Bowdoin Bike School, founded by Noah Hicks, provides low cost bicycles, repair services and instruction, with the goal of making cycling more accessible to folks in Dorchester. Hicks and his business partners, Gamal Smith and Jovanny Muñoz, plan to transition from a sole proprietorship to a worker-owned co-op. Their requested loan of $3,000 will be used to improve their record keeping capacity and payroll support.

“Being able to have our business directly supported by the community, outside of people coming into the shop, is the greatest honor they can bestow upon us,” said Smith after the results came in. “They have confidence that not only are we going to be successful, but that we’re going to be responsible and give the money back.”

Fresh Food Generation, who provided complimentary lunch for the event, is a café, food truck and catering business owned by Cassandria Campbell and Jackson Renshaw. They source ingredients from local farms and work to improve low-income neighborhood access to healthy and affordable food. Their $5,000 loan will fund catering and kitchen equipment to improve efficiency.

Norma’s Catering is a catering company run by Norma Rosario that provides affordable Latin food to local nonprofits, organizations and individuals. The community’s $2,000 investment will be used to purchase business insurance and create a marketing strategy and website.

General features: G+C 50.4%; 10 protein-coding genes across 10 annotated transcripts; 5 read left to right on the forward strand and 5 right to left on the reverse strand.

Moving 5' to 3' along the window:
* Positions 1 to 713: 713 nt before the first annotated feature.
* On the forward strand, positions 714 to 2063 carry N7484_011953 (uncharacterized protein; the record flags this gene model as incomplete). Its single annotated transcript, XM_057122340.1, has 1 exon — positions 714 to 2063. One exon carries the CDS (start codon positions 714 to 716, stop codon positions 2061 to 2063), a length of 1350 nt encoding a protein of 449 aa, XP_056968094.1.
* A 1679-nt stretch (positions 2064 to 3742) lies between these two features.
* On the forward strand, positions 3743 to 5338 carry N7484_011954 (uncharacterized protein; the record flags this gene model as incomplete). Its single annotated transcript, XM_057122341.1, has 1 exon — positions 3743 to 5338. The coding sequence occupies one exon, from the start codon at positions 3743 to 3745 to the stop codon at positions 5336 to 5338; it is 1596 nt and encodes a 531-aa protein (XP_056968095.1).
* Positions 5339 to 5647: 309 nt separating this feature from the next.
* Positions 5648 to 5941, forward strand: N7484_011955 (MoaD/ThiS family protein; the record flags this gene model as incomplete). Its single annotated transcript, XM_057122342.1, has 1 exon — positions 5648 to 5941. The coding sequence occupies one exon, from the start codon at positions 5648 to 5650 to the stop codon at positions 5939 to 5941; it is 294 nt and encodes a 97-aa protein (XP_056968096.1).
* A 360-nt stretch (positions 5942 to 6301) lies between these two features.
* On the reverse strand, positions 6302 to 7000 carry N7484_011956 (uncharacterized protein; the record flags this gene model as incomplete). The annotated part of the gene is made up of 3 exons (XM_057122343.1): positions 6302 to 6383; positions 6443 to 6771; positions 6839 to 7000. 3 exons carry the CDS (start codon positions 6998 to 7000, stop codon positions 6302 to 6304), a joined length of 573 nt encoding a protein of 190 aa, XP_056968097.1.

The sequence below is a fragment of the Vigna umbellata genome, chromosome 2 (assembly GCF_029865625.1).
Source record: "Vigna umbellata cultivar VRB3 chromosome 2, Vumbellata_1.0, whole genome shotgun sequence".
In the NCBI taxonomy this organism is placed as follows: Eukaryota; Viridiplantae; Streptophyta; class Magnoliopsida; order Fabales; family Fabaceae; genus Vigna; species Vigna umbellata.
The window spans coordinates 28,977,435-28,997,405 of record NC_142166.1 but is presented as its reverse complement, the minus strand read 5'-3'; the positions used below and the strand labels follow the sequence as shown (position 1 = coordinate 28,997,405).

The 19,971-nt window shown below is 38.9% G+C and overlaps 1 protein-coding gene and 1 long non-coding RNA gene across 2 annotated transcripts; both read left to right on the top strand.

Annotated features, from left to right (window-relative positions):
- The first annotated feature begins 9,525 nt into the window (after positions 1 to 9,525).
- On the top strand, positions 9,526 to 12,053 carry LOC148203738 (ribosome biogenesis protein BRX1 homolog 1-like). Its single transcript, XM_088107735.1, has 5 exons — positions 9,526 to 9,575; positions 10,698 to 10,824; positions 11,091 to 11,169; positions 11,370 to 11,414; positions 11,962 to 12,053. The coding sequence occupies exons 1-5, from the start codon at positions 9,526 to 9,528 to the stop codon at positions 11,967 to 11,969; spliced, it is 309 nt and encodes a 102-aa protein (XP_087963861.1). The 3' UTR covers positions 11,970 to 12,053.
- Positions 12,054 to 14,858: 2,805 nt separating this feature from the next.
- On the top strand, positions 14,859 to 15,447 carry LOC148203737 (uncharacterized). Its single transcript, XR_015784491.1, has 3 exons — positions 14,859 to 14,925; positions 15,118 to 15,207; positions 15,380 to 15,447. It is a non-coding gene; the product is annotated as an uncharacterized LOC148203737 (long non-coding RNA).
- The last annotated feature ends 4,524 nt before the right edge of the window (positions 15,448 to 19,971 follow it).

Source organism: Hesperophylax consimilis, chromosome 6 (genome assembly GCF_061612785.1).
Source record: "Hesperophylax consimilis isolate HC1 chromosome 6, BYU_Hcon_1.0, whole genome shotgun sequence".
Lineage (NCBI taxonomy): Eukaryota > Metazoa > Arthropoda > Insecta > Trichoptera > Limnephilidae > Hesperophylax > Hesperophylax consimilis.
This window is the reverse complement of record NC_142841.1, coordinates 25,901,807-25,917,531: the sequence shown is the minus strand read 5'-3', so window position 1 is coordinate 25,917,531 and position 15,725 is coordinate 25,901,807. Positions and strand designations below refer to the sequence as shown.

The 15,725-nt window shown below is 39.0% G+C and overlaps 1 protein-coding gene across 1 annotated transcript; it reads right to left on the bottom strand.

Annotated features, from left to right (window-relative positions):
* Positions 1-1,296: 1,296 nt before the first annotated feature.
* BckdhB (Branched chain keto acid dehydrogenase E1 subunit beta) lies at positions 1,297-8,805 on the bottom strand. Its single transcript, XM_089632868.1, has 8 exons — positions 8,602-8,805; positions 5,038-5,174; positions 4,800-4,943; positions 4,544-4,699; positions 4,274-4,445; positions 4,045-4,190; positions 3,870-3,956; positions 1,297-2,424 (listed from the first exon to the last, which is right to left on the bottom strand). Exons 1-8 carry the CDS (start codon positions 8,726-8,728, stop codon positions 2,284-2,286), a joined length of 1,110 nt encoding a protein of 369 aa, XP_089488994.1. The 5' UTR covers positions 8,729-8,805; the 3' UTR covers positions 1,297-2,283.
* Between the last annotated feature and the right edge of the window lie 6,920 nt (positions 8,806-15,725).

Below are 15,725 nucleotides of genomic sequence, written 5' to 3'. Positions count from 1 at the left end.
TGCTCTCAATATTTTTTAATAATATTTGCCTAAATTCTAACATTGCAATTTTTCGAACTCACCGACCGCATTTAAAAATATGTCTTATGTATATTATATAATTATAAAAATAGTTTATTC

“I didn’t know there was so much support in the community. I am glad that I am here today,” Rosario said.

Sydney Janey Design is a graphic design, website design and brand strategy service created by Sydney Janey. In the future, Janey plans to open a print shop and design studio to do in-house printing as well as act as a resource to other artists or businesses in need of professional design and printing. Her $5,000 loan will go toward purchasing an Epson SureColor P6000 Designer Edition printer.

Fidalgo’s Wholesale & Multiservices is owned by Ana Maria Timas Fidalgo, who also manages Davey’s Supermarket in Roxbury. The wholesale business will provide organic produce and food to individuals or vendors. The business plans to use its $5,000 loan for a walk-in freezer to store more food and meet demand.

Each participant was encouraged to invest at least $5 to the community pool and, regardless of how much invested, each person had an equal vote in the process.

Investments were received through a Kiva Campaign created by the Ujima Project. Loans are scheduled for repayment to individual lenders in equal monthly payments over three years, with payments beginning no later than three months after the loan was made. However, there is no guarantee that the loans will be repaid in total.

To help minimize risk for investors, the Boston Impact Initiative provided funds to guarantee that 20 percent of the investments will be repaid, even if the borrowers are unable to.

The event’s matching investors included Partnership for Democracy & Education, The Working World and Local Initiatives Support Corporation (LISC) Boston.

The Ujima Project will host an Organizing Committee Meeting on September 9th. They invite members of the public to provide feedback, help set next steps and get involved in launching the Community Capital Fund in 2017.